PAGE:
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February 28, 2011 | by  | in Opinion |
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Adoption

Everyone always derides lawyers for being heartless creatures. But the reality couldn’t be further from the truth. While some tax lawyers are undoubtedly drier than the Sahara, the law can’t seem to get enough of love.

Legislation is used to regulate almost every facet of our love life. It states the age at which you can have sex for the first time; it protects you against unwanted advances in the workplace; it protects you if you’re selling your body in the workplace; and it figures out how property is to be divided up, if your partner turns out to be a massive douche.

When it comes to love, the law’s got your back. But there are areas where things have gone and got terribly confused. Misguided attempts at protecting love have led to injustice, mystification, and a whole lot of heartache.

The law not keeping pace with social mores was demonstrated last year in the High Court of Wellington. The case of Re AMM & KJO, involved a de facto heterosexual couple who wished to adopt a child. By all accounts they were excellent candidates for parenthood. But according to the New Zealand’s draconian Adoption Act 1955, only married couples can adopt. And thanks to the existence of both the Civil Unions Act 2004 and the Marriage Act 1950 only heterosexual couples are allowed to be married.

This created a tricky legal issue. In 1955 the term “spouse” was intended by Parliament to mean a partner in marriage. But today, spouse can be used in a variety of different relationships.

But the couple had an ace up their sleeve. They argued that “spouse” should be interpreted consistently with the Bill of Rights Act 1990, which enables judges to give preference to meanings that are consistent with fundamental rights—as long as the meaning is reasonably possible on the statutory text.

It was a long shot. The text was definite, the Act was written in 1955, when relationships outside of Marriage were treated with scorn. But the judge unexpectedly accepted the couple’s argument. To restrict adoption to married couples was discriminatory. Justice won out on the day, right?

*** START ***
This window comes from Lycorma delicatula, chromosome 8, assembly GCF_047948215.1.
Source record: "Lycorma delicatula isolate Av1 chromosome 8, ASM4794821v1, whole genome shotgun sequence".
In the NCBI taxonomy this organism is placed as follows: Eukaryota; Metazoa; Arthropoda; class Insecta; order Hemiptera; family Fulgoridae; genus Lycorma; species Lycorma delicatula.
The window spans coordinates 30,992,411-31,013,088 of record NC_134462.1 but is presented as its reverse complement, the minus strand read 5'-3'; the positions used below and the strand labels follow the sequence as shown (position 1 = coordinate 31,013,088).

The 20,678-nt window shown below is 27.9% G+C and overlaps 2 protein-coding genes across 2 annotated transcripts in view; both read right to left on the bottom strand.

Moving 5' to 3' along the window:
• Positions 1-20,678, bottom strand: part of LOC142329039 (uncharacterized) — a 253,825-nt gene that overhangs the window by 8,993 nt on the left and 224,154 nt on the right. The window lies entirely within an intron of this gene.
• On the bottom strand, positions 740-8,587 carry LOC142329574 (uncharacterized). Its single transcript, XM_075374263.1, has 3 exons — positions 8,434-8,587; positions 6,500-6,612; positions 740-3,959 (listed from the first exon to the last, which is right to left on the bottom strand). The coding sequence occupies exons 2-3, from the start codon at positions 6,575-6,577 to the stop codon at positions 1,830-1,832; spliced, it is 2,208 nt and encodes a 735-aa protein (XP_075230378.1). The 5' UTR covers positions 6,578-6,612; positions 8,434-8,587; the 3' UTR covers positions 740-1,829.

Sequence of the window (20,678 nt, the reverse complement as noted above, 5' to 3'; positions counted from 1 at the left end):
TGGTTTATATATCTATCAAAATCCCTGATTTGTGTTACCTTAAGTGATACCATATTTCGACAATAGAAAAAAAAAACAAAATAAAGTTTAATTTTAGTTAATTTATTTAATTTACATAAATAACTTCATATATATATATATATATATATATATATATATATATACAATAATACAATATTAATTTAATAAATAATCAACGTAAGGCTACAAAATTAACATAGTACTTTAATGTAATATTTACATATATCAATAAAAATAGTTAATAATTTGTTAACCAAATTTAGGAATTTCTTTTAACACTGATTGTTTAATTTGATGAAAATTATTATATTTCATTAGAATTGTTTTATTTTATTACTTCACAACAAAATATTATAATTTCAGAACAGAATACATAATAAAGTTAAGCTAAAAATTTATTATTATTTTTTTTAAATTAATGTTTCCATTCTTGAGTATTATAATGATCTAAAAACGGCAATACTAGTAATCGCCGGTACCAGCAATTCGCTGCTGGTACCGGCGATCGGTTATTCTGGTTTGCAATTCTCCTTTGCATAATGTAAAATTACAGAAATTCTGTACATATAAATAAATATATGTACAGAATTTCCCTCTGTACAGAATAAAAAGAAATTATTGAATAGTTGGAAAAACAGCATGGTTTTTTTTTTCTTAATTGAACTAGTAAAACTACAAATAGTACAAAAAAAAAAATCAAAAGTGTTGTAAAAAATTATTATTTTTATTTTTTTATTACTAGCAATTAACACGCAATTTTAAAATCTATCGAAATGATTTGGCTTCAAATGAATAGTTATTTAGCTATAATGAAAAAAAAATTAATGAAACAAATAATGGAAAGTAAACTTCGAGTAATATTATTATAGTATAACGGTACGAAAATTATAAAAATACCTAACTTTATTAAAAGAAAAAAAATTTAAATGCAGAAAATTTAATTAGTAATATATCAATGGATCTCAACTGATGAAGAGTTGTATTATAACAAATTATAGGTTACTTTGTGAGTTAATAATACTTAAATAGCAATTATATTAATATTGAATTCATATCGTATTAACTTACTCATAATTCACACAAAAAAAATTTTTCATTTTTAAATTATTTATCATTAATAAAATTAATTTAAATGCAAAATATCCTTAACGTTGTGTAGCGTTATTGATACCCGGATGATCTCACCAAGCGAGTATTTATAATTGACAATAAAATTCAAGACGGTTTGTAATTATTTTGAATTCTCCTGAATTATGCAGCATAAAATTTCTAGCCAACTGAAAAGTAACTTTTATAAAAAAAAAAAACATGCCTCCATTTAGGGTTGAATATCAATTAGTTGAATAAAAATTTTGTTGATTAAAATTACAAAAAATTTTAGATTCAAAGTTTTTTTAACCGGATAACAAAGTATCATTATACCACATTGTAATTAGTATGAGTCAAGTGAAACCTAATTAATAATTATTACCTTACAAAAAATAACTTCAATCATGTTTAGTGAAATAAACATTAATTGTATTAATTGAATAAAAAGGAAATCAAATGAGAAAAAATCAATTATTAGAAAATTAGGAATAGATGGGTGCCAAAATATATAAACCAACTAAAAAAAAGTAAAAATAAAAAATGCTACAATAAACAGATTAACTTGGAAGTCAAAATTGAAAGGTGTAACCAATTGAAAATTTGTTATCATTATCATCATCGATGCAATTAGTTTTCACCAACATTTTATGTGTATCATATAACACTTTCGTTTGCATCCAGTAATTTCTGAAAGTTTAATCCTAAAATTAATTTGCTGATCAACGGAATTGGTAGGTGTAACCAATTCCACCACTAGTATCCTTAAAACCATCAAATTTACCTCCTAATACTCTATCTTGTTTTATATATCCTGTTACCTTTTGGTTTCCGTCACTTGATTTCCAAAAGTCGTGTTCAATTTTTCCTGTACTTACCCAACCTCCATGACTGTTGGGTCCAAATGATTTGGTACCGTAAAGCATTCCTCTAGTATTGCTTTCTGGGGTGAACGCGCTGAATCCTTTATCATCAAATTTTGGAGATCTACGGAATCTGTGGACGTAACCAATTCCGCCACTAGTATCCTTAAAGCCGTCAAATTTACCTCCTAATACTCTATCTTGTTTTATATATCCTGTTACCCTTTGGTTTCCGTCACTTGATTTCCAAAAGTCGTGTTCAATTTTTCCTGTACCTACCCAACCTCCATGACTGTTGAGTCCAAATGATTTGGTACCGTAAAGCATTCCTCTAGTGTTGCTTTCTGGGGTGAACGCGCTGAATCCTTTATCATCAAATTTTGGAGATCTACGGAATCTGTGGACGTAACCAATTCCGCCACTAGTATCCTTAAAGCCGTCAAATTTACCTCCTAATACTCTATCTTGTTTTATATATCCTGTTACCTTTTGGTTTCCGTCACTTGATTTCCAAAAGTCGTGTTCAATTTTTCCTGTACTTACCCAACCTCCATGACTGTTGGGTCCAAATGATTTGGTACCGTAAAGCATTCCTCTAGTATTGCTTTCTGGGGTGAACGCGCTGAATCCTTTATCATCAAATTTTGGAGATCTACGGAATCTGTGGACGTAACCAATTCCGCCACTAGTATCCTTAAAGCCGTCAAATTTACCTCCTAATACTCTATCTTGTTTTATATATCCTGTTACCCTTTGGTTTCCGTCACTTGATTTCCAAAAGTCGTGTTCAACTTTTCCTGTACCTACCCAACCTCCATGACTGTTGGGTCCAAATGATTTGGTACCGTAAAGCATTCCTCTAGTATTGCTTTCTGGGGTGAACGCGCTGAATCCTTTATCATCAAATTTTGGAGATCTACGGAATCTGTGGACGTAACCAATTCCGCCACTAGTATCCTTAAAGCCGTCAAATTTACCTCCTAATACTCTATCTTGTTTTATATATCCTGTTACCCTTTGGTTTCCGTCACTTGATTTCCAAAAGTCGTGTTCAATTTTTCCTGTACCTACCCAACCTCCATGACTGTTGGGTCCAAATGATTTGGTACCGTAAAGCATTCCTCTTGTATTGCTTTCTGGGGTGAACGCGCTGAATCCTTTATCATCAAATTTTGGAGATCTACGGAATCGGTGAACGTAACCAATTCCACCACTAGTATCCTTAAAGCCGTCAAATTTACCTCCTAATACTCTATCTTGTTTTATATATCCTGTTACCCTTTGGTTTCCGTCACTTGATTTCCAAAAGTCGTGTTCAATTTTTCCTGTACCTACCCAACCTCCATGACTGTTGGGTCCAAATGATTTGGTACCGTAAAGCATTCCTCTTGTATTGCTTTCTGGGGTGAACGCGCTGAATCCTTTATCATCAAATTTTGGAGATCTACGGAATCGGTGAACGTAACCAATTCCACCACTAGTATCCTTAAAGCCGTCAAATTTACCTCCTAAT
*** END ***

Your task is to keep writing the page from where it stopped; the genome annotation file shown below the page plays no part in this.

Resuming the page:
Well no, not entirely.

The judge went out of his way to limit the scope of his ruling only to heterosexual de facto couples. Gays and lesbians (who can currently not adopt) were once again denied the same basic legal rights afforded to straight society.

But it was worse than that. The ruling confused an area of law already marred by inconsistency. Now the circumstances in which a couple may adopt now bear no connection with reality. Married heterosexual couples may adopt. Civil Unioned heterosexual couples may not. Heterosexual de-facto couples can adopt, homosexual couples in a Civil Union can’t – and it’s too early to say if gay or lesbian couples in a de facto relationship can.  What a truly absurd mess.

Unfortunately the solution is not quick or simple. Amending the Act could solve things in a flash, but that would miss an opportunity for wide-ranging reform.

The Act is badly out of step with modern values. It was written during a time when the majority of adopted children were unwanted or unplanned. Legal relationships between birth mothers and adoptive parents were severed. The best interests of the child were not a consideration, and international principles regarding the care of children were conspicuously absent.

New Zealand has already led the way in reforming other laws relating to youth and children.

Now it’s time to go back to the drawing board and imagine new legislation that drags adoption kicking and screaming into the 21st century.

True reform would result in a law that puts children’s interests first, allowing for a rainbow of families to give them the love, support and care that they deserve. And thankfully, it will be those love-obsessed lawyers resolutely campaigning to make it happen.

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About the Author ()

Conrad is a very grumpy boy. When he was little he had a curl in the middle of his forehead. When he was good, he was moderately good, but when he was mean he was HORRID. He likes guns, bombs and shooting doves. He can often be found reading books about Mussolini and tank warfare. His greatest dream is to invent an eighteen foot high mechanical spider, which has an antimatter lazer attached to its back.

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